Amid the restrictions of COVID-19, the Bundanoon History Group managed to complete phase one of its bushfire project in time for what turned out to be a cool and wet summer. Its messages have been distilled in a poster hanging on the History Shed in the main street and in a short video made for the National Museum of Australia’s Momentous online project.
We live with fire in this beautiful part of the world, so recording its history and is important, as was ensuring that a local perspective on Black Summer was included in the national record. One gap in our archive remains the Indigenous perspective, which the BHG will seek to rectify. Knowing about Aboriginal fire practices is now acknowledged to be an important way to avert some of the disastrous consequences of bushfire.
Wingello is said to be an Aboriginal word meaning ‘place of fire’ or ‘to burn’. It was indeed such a place, not just in 2020. In 1965 – in the month of March – 31 houses were burned down in Wingello. Bundanoon fared better thanks to 1000 firefighters, volunteers, troops and police who fought back the fire, helped by wind changes. In January 1939, Bundanoon escaped the fate of Penrose, which lost nine houses, two stores, a fruit-packing shed, a church and eight farmhouses. Bundanoon’s own Holy Trinity Anglican Church was destroyed by bushfire on New Year’s Eve 1904.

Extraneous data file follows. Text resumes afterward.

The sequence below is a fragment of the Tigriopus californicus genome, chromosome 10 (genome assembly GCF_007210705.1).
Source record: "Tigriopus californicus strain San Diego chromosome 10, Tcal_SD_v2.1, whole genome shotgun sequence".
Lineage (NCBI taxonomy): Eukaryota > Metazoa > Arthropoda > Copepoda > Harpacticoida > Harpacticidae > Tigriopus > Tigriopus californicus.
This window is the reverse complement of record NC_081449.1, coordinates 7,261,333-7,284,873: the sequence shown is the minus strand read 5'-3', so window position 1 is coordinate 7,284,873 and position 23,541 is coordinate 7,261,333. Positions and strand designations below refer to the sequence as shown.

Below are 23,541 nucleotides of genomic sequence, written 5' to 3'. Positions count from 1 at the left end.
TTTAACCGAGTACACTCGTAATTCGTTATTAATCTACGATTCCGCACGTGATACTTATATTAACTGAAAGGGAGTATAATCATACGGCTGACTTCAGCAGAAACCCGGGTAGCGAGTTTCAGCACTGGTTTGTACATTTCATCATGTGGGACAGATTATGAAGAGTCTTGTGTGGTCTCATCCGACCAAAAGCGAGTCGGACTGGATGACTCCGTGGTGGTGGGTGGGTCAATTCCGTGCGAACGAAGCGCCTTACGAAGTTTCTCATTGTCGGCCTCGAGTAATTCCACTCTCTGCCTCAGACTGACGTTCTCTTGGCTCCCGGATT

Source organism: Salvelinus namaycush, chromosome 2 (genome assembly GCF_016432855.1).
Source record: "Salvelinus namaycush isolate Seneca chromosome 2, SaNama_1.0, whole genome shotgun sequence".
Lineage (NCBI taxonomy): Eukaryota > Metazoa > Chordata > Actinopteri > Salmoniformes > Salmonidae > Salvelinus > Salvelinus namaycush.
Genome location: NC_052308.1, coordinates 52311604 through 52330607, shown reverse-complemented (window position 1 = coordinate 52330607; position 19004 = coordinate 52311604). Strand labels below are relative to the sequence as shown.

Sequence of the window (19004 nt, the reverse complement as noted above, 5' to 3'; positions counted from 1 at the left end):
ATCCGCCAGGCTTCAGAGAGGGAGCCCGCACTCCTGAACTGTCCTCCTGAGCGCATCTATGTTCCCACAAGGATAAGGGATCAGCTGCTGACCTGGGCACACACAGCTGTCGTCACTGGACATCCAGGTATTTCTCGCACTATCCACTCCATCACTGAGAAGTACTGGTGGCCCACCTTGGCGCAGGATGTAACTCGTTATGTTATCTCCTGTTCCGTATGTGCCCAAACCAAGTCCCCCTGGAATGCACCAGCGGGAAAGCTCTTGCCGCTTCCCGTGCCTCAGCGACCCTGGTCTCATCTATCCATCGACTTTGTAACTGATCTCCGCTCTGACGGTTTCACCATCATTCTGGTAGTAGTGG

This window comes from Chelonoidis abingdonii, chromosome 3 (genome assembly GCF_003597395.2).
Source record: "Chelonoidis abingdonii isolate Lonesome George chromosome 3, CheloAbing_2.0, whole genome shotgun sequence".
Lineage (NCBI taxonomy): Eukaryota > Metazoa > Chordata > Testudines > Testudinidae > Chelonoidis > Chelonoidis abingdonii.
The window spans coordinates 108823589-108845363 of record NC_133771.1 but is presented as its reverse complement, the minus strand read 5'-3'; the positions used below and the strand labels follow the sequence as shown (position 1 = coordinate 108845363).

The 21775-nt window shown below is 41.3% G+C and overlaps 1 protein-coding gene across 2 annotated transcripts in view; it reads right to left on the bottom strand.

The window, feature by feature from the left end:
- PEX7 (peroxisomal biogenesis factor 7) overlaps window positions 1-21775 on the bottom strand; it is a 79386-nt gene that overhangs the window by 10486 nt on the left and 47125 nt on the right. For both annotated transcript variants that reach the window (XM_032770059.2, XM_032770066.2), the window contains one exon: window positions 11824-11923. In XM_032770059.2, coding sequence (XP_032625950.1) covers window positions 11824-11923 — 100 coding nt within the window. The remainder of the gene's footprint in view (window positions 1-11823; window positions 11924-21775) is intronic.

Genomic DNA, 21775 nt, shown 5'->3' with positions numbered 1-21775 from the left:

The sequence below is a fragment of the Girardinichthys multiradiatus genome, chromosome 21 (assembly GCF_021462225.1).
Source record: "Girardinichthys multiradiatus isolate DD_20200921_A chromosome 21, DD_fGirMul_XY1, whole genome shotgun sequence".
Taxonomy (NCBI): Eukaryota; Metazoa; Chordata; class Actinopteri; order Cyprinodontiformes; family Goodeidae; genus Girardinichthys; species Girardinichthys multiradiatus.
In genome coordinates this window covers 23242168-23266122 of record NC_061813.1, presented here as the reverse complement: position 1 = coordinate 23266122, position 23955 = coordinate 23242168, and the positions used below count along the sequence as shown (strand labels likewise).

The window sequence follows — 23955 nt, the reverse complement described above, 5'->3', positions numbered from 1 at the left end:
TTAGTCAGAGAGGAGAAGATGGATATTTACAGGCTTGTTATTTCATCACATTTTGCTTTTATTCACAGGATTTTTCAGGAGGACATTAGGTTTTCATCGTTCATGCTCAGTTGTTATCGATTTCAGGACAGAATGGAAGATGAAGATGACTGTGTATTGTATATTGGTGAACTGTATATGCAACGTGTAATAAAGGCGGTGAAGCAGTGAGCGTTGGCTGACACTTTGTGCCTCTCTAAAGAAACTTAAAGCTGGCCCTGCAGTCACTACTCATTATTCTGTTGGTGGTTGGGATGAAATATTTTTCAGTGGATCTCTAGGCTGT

When reading about these previous incidents, the similarities are stark: both the causes − climatic conditions and human error – and the way we cope with them. Writing in the Sun Herald, Max Suich observed that three things would be remembered about the horror of that week in Bundanoon in March 1965: courage, generosity and humour, sentiments familiar to all those who lived through last year’s Black Summer.
Thanks to a grant from Oral History NSW this project will continue in 2021. Contact Francesca Beddie if you wish to know more and can see how our project links with others recording the events and impact of Black Summer.